Theresa May’s ex-communications chief launches devastating attack on social care U-turn

Katie Perrior says the policy should never have been just 'whacked out' in the election manifesto

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Indy Politics

Theresa May’s ex-communications chief has penned a devastating critique of her former boss’s botched social care U-turn, which knocked the Tory election campaign off course.

Katie Perrior said the ground should have been laid to publish the policy weeks in advance, but it was instead “whacked out in a manifesto and briefed the night before”.

She also said those in charge of the Conservative campaign had failed to manage lofty expectations of a landslide when it first launched.

Ms Perrior wrote in The Times: “As for the social care policy it was the selling of it that was the problem.

“I sat in too many meetings in Downing Street talking about the frontline problems of social care and the NHS not to have huge respect for the effort to tackle this issue head on without ducking the costs.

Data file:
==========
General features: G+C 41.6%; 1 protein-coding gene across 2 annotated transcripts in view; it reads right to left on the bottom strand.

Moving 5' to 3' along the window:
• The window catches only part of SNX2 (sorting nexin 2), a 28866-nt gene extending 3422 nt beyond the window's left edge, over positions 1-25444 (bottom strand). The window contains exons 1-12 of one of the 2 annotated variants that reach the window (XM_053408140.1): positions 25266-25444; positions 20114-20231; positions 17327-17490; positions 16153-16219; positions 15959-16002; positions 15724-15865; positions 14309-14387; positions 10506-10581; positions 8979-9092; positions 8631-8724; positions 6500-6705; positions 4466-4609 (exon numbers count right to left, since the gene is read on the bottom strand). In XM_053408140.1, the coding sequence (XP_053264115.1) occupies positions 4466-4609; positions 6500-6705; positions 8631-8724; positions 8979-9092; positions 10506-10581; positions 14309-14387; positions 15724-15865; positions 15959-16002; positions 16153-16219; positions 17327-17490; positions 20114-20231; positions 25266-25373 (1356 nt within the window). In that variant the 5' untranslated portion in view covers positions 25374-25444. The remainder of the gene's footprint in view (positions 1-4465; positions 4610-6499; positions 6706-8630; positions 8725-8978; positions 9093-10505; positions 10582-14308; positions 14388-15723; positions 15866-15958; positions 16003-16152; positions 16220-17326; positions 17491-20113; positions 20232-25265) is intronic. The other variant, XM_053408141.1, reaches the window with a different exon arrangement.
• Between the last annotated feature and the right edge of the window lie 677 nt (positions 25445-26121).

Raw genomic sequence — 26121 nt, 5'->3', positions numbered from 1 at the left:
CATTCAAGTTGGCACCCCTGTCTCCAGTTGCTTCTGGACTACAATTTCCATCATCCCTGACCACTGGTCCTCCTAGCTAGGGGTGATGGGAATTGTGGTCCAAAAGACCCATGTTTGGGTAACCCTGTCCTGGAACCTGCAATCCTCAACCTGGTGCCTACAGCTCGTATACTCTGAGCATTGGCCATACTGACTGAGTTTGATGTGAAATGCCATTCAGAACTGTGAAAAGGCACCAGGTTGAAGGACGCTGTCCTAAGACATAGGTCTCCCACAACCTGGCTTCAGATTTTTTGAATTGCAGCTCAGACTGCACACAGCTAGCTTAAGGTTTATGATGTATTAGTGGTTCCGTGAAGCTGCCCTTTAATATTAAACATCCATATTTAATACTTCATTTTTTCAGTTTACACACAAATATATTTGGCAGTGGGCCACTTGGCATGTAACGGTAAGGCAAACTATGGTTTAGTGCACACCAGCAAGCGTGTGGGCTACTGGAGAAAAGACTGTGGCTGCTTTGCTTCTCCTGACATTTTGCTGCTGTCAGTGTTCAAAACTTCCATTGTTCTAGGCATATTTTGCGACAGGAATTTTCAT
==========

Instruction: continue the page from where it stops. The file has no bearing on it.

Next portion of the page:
“But policies like this need weeks of warming up journalists, charities and industry leaders – not whacked out in a manifesto and briefed the night before.”

The damaging decision to U-turn on her social care policy just days after it appeared in the Tory manifesto, led to Ms May facing questions over her claim to be the “strong and stable” option and a collapse in her party’s huge poll lead – a YouGov poll today put it at just three points.

It also underlined divisions in the Prime Minister’s team, with key aide Nick Timothy said to have pushed it into the manifesto against the wishes of Ms May’s other top advisor, Fiona Hill, and election guru Lynton Crosby.

Ms Perrior, Ms May’s director of communications between July 2016 and April 2017, left her post after the election was called, amid reports of a rift with other members of the Downing Street team.

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On the failure to manage expectations, she said: “Either that effort to dampen down early on was abandoned, or we were no longer listening.”

She pointed out that the party’s internal polling at the start of the campaign gave the Tories a 50 seat majority, and argued that the data should have been leaked in order to temper expectations weeks ago.